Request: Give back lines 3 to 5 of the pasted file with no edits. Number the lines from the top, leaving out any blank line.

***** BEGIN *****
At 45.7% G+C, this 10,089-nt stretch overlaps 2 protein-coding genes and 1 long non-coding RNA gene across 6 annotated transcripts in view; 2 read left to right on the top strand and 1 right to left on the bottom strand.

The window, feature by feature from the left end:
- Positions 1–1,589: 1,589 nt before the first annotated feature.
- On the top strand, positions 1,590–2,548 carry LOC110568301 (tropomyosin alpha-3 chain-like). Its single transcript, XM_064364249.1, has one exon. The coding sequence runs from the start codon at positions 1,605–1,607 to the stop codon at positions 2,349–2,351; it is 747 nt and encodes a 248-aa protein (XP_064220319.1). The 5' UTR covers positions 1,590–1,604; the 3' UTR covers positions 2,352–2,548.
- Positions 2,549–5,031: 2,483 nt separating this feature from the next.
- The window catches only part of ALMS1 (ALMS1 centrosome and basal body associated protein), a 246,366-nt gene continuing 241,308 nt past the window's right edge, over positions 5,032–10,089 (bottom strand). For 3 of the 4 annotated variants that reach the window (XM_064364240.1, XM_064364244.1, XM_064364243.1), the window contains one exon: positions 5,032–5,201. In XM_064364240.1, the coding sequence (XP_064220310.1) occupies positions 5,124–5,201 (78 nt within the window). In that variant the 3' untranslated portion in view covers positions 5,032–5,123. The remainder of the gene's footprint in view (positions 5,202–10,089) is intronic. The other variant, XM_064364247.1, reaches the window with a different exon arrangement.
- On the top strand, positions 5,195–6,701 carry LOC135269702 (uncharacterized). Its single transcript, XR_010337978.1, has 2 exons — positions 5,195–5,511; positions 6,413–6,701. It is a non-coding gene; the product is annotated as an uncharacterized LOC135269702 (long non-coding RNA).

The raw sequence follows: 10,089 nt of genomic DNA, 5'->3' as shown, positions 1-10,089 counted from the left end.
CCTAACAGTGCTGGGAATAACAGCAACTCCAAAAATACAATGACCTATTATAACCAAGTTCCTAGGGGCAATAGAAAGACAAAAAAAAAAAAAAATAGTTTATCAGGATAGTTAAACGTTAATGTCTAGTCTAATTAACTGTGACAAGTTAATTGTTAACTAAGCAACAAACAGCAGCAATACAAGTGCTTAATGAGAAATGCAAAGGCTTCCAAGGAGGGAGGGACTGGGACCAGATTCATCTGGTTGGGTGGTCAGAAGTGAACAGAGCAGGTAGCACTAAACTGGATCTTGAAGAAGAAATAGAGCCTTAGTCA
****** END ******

- Positions 1–1,589: 1,589 nt before the first annotated feature.
- On the top strand, positions 1,590–2,548 carry LOC110568301 (tropomyosin alpha-3 chain-like). Its single transcript, XM_064364249.1, has one exon. The coding sequence runs from the start codon at positions 1,605–1,607 to the stop codon at positions 2,349–2,351; it is 747 nt and encodes a 248-aa protein (XP_064220319.1). The 5' UTR covers positions 1,590–1,604; the 3' UTR covers positions 2,352–2,548.
- Positions 2,549–5,031: 2,483 nt separating this feature from the next.